QC Automation

Designing the guesswork out of quality control inspections

Quality Control Automation

Project brief: reduce destructive functional testing and associated scrap rate and costs by implementing a semi-automated, network-connected quality control system for in-line dimensional inspection of injection molded plastic components at a contract manufacturer in China.

Early into my tenure at Boa Technology, I taught myself to use SolidWorks to produce 3D printed part fixtures, and to 
program the in-house optical CMM. Used together, the fixtures and programs cut part inspection times in half. Soon I was asked to expand this system to collect process capability statistics, and soon after to overhaul the quality control (QC) system at the contract manufacturer in China.

Converting the formerly test-heavy QC system to inspection-based pushed quality checks upstream, offering the following benefits:

Design requirements

The design of the inspection fixtures was guided by a few notable constraints:

Hence, the fixtures must constrain the part without over-constraining it, must account for part-to-part variation stemming from allowable flash and dimensional tolerances, must be intuitive to use and machinable from tough plastics, must be transparent (for backlight operations) and must not contact the part surfaces being measured.

Shown below are examples of the resulting fixtures currently in place at the contract manufacturer.

This fixture measures a part produced on an 8-cavity mold. Two parts per cavity are used, each held in an orientation that provides visibility into a different set of dimensions. The small triangles on the fixture match corresponding triangles on the parts, providing a visual cue for how the parts are to be loaded. The fixture incorporates other features to ensure parts can only be loaded in a single orientation. 

Fixture in use

This image shows the above fixture mounted in the CMM. The green tint comes from the backlight that proves indispensable for many inspection programs. 

This fixture holds an organically curved part in such a way that the top rim of the part is co-planar to the stage of the CMM. The thru-cuts in the fixture exist so that a ball end mill can machine curvatures into overhanging bosses on the fixture.

The drawing makes use of GD&T callouts for clarity and control of relevant dimensions, ensuring the fixture can be properly duplicated by any machine shop. Click image to enlarge.

This fixture also holds an organically contoured part. The top surface matches the curvature of the part, and requires being machined with a ball end mill. As such, the protruding bosses visible to the left must all be filleted where they meet the top surface. However, these fillets interfere with part geometry, so the pockets adjacent to the bosses were modeled so a square end mill can retroactively remove the fillets.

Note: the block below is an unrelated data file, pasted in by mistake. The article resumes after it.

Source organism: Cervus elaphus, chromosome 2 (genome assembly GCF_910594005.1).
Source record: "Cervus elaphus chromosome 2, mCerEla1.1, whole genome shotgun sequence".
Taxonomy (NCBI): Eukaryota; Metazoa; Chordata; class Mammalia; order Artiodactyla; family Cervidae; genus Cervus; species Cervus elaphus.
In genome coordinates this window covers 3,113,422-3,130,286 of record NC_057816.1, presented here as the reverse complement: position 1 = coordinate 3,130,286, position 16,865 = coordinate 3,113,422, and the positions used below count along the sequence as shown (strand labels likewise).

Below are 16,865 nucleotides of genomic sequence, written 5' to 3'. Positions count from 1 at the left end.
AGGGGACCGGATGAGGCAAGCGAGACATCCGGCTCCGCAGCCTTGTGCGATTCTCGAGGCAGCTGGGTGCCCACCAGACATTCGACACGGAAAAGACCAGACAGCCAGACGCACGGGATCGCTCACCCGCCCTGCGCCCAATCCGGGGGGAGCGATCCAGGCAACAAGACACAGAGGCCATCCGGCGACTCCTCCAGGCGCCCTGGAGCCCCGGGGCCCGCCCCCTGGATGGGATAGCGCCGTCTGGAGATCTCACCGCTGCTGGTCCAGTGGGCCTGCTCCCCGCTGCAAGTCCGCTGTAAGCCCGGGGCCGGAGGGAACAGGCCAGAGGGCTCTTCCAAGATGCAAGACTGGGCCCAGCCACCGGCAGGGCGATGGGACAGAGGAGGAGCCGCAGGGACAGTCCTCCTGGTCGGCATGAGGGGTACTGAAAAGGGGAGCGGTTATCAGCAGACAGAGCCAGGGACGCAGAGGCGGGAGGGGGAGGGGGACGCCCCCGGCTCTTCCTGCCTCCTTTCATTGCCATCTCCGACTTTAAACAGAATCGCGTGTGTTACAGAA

Internet of Things

Once fixtures and inspection programs had been developed, I worked to network-connect the system so that inspection data would be automatically uploaded, in real-time, to a cloud database accessible by both the contract manufacturer and Boa Technology headquarters. Software packages were used to automatically generate control charts and provide notification if the molding process was drifting out of control.

Control chart for a part produced by a new mold. Operators are required to select from a list of assignable causes when any dimension measures out of tolerance. This provides valuable information for the contract manufacturer.


After implementation, a joint study involving the contract manufacturer determined that the updated QC system cut production costs for a single product suite by roughly $80,000 annually. Boa Technology currently produces over 10 different product suites.

In 2017, I gave a presentation  at the WESTEC technical conference in Los Angeles, CA, detailing the design process and the quality and financial outcomes. For more information on this project, please click below to download the presentation slides. 

Shortcomings of the CMM

The optical CMM does not have the ability to measure dimensions that reference undercut geometry unless the part is cross-sectioned. The process involved in preparing cross-sections is too labor-intensive and time-consuming to be viable on the production line, however. For these dimensions, I instead designed precision GO/NG gauges that are simply inserted into a part then rotated to check for dimensional conformance.

The central boss in each of these gauges locates the gauge in the center of the part. The overhanging lobes are what gauge the part. The three topmost thin raised features reference the part datum. Each gauge has a pair to complete the GO/NG gauge set.

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